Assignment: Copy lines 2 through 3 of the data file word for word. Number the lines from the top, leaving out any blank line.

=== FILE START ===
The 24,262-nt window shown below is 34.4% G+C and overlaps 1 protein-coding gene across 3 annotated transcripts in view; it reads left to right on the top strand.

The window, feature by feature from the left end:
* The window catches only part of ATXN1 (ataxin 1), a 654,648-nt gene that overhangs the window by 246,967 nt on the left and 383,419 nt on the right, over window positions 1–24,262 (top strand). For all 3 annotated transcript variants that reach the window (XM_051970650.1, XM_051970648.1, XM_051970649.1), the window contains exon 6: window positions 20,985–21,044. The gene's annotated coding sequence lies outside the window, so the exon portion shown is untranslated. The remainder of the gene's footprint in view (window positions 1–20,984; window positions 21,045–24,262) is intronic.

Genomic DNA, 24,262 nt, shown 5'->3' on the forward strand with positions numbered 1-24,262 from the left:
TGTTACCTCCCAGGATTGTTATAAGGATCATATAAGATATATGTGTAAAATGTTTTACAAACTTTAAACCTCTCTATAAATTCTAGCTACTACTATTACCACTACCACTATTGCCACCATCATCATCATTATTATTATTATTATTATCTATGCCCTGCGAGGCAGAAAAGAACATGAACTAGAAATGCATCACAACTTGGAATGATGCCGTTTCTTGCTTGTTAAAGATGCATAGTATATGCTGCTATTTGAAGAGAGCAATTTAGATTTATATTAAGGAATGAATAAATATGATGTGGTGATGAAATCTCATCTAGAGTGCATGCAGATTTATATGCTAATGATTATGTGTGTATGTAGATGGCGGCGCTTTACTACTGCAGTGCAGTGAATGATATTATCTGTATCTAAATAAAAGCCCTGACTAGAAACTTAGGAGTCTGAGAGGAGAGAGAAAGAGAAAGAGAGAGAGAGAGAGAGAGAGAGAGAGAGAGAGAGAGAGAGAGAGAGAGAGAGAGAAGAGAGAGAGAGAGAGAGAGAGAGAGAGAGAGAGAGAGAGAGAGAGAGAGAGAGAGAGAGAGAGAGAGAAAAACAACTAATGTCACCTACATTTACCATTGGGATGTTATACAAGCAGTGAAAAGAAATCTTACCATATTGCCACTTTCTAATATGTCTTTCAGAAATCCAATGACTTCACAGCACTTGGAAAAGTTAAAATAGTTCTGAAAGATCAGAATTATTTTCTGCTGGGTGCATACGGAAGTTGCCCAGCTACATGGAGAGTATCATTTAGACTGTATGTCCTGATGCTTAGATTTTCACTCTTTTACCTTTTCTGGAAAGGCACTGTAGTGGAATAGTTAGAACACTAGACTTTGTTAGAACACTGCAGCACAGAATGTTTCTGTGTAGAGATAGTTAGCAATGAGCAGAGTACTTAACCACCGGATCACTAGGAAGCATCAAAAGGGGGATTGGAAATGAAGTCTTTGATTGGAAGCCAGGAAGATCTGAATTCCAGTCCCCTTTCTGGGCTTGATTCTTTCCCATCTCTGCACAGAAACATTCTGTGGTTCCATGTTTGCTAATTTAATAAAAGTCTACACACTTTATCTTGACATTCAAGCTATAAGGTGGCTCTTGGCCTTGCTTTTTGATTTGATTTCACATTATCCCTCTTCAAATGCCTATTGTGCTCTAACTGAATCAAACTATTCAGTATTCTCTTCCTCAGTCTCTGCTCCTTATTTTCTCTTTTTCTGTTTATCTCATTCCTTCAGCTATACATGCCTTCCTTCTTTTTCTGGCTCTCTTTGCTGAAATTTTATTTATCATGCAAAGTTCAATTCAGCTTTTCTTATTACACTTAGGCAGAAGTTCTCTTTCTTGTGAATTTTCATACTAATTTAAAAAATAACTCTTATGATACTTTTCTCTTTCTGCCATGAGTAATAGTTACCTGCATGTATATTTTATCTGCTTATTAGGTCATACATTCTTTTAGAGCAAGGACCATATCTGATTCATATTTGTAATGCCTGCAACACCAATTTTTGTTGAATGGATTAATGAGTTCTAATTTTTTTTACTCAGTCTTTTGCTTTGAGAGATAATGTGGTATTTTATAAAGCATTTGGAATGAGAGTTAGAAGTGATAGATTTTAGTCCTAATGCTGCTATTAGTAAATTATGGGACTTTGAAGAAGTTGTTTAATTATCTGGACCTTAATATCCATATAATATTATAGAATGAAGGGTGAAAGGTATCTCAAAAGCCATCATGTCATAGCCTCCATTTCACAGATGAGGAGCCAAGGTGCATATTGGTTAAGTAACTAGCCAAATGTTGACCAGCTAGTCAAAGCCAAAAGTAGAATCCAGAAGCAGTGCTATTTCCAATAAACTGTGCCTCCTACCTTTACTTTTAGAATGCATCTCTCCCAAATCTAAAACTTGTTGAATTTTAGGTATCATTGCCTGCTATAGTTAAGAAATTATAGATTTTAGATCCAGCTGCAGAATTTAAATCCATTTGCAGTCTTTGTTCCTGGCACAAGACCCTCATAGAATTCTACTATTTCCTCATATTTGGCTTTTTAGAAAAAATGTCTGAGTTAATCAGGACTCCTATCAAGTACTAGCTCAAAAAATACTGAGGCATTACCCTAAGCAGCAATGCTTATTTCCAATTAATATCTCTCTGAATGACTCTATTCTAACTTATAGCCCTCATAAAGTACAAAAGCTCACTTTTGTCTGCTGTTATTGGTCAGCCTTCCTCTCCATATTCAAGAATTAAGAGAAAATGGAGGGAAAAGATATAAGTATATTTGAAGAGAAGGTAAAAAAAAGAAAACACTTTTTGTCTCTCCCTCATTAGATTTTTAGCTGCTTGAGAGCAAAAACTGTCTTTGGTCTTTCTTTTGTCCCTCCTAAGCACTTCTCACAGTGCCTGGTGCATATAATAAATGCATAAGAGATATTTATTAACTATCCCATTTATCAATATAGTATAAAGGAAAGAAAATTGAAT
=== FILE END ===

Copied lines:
The window, feature by feature from the left end:
* The window catches only part of ATXN1 (ataxin 1), a 654,648-nt gene that overhangs the window by 246,967 nt on the left and 383,419 nt on the right, over window positions 1–24,262 (top strand). For all 3 annotated transcript variants that reach the window (XM_051970650.1, XM_051970648.1, XM_051970649.1), the window contains exon 6: window positions 20,985–21,044. The gene's annotated coding sequence lies outside the window, so the exon portion shown is untranslated. The remainder of the gene's footprint in view (window positions 1–20,984; window positions 21,045–24,262) is intronic.